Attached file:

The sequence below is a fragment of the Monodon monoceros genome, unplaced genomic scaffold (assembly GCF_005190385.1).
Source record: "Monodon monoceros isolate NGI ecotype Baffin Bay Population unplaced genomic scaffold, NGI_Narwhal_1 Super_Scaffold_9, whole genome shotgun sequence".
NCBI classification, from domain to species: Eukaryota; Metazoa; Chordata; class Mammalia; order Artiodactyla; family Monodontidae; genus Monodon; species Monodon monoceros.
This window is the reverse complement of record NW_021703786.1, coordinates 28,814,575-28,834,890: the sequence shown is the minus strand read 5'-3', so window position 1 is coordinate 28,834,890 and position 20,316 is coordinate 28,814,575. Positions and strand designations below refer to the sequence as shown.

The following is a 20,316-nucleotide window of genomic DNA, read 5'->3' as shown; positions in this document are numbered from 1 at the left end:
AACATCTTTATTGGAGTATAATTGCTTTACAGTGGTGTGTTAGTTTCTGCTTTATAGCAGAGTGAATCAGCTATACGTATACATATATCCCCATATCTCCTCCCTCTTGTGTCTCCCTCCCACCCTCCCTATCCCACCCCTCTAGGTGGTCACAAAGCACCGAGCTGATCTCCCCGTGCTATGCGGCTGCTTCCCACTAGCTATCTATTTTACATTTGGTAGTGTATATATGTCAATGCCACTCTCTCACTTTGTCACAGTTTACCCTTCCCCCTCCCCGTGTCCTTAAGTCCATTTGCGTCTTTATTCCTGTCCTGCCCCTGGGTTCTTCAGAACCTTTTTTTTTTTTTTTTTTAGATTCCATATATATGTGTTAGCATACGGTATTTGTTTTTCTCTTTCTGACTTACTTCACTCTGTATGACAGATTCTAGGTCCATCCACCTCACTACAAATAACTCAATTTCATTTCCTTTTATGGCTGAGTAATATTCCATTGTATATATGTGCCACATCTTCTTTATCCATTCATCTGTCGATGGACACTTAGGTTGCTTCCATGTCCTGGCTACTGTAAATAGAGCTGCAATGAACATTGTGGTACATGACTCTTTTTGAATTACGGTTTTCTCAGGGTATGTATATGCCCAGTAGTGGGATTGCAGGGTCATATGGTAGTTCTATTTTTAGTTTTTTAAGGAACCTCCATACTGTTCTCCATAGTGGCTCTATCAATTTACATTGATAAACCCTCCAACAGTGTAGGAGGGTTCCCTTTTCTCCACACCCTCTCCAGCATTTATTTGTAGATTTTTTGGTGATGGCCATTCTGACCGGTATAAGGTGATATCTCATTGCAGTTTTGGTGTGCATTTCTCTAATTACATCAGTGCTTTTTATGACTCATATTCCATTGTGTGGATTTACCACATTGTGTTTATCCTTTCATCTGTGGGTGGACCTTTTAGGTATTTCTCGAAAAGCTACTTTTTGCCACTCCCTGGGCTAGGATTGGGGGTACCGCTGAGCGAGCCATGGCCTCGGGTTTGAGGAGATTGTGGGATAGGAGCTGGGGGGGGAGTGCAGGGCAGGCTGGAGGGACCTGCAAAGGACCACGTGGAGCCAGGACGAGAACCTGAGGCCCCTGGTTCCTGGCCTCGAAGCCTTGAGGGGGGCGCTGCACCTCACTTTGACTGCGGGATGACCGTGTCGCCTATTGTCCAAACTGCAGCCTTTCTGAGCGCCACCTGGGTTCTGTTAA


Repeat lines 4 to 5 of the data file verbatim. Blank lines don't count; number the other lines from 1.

This window is the reverse complement of record NW_021703786.1, coordinates 28,814,575-28,834,890: the sequence shown is the minus strand read 5'-3', so window position 1 is coordinate 28,834,890 and position 20,316 is coordinate 28,814,575. Positions and strand designations below refer to the sequence as shown.

The following is a 20,316-nucleotide window of genomic DNA, read 5'->3' as shown; positions in this document are numbered from 1 at the left end: